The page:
Storyboards Tutorial in iOS 7: Part 2

Storyboards tutorial to get you started with designing user interfaces for your iPhone apps on iOS 7. By Matthijs Hollemans.

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Note from Ray: Tutorial Team member Matthijs Hollemans (the iOS Apprentice Series author) has ported this popular tutorial from iOS 5 by Tutorials to iOS 7. This is a sneak peek of the third edition of the book, which will be updated to iOS 7. We hope you enjoy!

If you want to learn about storyboarding, you’ve come to the right place!

In the first part of the storyboards tutorial series, you covered the basics of using Interface Builder to create and connect various view controllers, along with how to make custom table view cells directly from the storyboard editor.

In this second and final part of the tutorial series, we’ll cover segues, static table view cells, the Add Player screen, and a game picker screen!

We’ll start where we left off last tutorial, so open your project from last time, or go through the previous tutorial first.

OK, let’s dive into some of the other cool features in Storyboarding!

Introducing Segues

It’s time to add more view controllers to the storyboard. You’re going to create a screen that allows users to add new players to the app.

Open up Main.storyboard and drag a Bar Button Item into the right slot of the navigation bar on the Players screen. In the Attributes inspector change its Identifier to Add to make it a standard + button.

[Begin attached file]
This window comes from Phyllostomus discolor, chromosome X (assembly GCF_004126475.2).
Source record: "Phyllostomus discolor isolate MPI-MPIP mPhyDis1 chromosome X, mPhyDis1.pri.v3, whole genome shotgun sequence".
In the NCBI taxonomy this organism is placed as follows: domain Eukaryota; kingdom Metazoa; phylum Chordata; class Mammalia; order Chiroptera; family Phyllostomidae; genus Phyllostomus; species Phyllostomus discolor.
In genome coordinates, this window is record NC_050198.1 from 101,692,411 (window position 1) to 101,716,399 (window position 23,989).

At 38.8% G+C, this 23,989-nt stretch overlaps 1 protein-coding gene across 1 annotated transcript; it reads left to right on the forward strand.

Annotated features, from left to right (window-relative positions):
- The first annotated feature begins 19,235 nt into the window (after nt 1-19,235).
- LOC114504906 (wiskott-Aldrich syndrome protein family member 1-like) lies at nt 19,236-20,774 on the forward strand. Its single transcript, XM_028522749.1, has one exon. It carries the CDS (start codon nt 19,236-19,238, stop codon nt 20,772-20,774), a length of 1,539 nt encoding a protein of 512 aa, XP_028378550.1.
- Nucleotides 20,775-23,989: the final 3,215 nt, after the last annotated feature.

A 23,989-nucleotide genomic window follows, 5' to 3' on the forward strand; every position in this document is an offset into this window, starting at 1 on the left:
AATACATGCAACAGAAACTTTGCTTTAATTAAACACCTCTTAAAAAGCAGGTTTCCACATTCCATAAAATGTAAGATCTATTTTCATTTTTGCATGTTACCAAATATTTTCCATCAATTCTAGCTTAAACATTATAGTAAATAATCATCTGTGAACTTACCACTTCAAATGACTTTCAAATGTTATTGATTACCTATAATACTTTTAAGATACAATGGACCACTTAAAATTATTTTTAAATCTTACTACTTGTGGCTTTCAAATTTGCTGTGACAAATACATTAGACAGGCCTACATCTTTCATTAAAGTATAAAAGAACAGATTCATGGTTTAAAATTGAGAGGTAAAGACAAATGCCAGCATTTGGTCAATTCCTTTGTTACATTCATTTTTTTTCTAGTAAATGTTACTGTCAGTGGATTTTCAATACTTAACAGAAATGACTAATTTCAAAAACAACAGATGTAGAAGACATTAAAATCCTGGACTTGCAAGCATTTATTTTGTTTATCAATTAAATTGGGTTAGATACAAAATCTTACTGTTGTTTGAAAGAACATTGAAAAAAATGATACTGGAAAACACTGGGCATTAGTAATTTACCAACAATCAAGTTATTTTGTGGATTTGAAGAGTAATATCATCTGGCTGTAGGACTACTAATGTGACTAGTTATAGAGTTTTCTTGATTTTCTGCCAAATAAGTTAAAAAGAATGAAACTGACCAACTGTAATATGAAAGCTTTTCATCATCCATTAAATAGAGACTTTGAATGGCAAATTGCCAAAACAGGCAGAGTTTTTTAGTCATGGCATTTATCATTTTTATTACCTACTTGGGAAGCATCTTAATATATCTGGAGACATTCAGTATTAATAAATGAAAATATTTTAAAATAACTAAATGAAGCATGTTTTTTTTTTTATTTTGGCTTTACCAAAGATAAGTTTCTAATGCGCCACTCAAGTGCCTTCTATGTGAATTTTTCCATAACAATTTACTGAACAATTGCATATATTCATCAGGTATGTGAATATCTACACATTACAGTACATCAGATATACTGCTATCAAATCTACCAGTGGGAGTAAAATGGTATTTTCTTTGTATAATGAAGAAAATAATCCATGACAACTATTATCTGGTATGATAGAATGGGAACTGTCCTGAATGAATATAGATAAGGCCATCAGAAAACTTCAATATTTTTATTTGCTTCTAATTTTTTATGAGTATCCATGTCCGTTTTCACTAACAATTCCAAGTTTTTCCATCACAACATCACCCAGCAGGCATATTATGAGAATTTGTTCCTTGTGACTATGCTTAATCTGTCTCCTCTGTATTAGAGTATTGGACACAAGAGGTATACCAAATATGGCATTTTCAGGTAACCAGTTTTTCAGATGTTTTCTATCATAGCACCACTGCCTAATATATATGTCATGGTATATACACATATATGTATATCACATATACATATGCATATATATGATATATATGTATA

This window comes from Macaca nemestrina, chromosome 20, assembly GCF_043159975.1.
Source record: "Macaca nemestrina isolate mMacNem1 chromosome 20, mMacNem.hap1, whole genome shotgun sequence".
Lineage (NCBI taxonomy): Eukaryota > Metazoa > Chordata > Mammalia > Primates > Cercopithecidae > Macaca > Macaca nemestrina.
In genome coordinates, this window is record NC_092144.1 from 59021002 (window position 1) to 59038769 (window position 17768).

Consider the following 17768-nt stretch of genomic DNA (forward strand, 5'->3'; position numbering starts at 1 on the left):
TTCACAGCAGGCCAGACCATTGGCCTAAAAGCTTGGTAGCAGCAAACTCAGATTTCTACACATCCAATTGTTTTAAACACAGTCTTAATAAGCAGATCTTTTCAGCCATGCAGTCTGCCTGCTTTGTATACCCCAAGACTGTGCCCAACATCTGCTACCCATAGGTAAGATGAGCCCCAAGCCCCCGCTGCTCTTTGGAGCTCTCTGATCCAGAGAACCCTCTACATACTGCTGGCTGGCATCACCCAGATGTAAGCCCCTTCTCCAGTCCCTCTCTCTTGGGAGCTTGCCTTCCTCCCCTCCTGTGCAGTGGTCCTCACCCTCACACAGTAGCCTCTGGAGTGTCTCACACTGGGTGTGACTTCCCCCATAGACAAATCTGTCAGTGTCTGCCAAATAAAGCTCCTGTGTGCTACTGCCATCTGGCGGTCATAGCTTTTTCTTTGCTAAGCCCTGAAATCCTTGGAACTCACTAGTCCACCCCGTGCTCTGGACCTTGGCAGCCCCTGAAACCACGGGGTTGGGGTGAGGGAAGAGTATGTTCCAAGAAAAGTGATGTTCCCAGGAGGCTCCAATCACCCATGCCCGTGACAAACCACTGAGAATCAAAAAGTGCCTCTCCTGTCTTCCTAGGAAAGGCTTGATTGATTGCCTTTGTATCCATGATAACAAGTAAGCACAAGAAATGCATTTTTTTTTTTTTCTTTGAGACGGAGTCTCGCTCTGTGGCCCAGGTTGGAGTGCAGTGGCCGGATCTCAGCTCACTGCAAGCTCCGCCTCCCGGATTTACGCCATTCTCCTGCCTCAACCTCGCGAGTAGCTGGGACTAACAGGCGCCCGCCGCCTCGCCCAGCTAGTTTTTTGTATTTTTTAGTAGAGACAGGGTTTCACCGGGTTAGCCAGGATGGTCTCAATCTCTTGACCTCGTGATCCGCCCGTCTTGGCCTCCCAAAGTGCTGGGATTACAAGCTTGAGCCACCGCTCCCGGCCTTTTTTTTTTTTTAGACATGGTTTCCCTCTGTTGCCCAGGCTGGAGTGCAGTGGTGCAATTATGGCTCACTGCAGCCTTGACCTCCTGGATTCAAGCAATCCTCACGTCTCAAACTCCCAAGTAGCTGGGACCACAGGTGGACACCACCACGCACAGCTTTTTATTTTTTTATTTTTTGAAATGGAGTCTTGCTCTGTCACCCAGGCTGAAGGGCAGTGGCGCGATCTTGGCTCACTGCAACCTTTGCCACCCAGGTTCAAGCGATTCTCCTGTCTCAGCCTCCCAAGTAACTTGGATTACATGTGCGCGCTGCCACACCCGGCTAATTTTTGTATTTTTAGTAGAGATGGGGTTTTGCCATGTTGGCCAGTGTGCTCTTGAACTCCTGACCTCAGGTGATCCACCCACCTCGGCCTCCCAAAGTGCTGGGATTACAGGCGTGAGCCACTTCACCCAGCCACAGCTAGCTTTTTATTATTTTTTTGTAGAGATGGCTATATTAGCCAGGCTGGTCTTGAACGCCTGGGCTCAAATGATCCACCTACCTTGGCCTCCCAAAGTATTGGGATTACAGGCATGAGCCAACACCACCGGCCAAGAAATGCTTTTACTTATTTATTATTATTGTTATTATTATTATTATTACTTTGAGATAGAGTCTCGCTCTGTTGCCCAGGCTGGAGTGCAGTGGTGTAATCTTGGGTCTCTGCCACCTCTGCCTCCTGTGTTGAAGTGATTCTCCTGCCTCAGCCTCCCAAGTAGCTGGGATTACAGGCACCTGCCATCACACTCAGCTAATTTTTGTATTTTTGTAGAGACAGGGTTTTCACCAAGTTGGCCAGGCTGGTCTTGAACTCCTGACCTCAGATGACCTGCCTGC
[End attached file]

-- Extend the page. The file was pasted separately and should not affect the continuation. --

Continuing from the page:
When the user taps this button the app pops up a new modal screen for entering the details of a new player.

Drag a new Navigation Controller into the canvas to the right of the Players screen. Remember that you can double-click the canvas to zoom out so you have more room to work. This new Navigation Controller comes with a Table View Controller attached, so that’s handy.

Here’s the trick: Select the + button that you just added on the Players screen and ctrl-drag to the new Navigation Controller:


Release the mouse button and a small popup menu shows up:

Popup to choose Segue type - push, modal, or custom

Choose modal. This places a new arrow between the Players screen and the Navigation Controller:


This type of connection is known as a segue (pronounce: seg-way) and represents a transition from one screen to another. The The storyboard connections you’ve seen so far were relationships and they described one view controller containing another. A segue, on the other hand, changes what is on the screen. Segues are triggered by taps on buttons, table view cells, gestures, and so on.

The cool thing about using segues is that you no longer have to write any code to present the new screen, nor do you have to hook up your buttons to IBActions. What you just did, dragging from the Bar Button Item to the next screen, is enough to create the transition. (Note: If your control already had an IBAction connection, then the segue overrides that.)

Run the app and press the + button. A new table view will slide up the screen.

The modal Add Player screen appears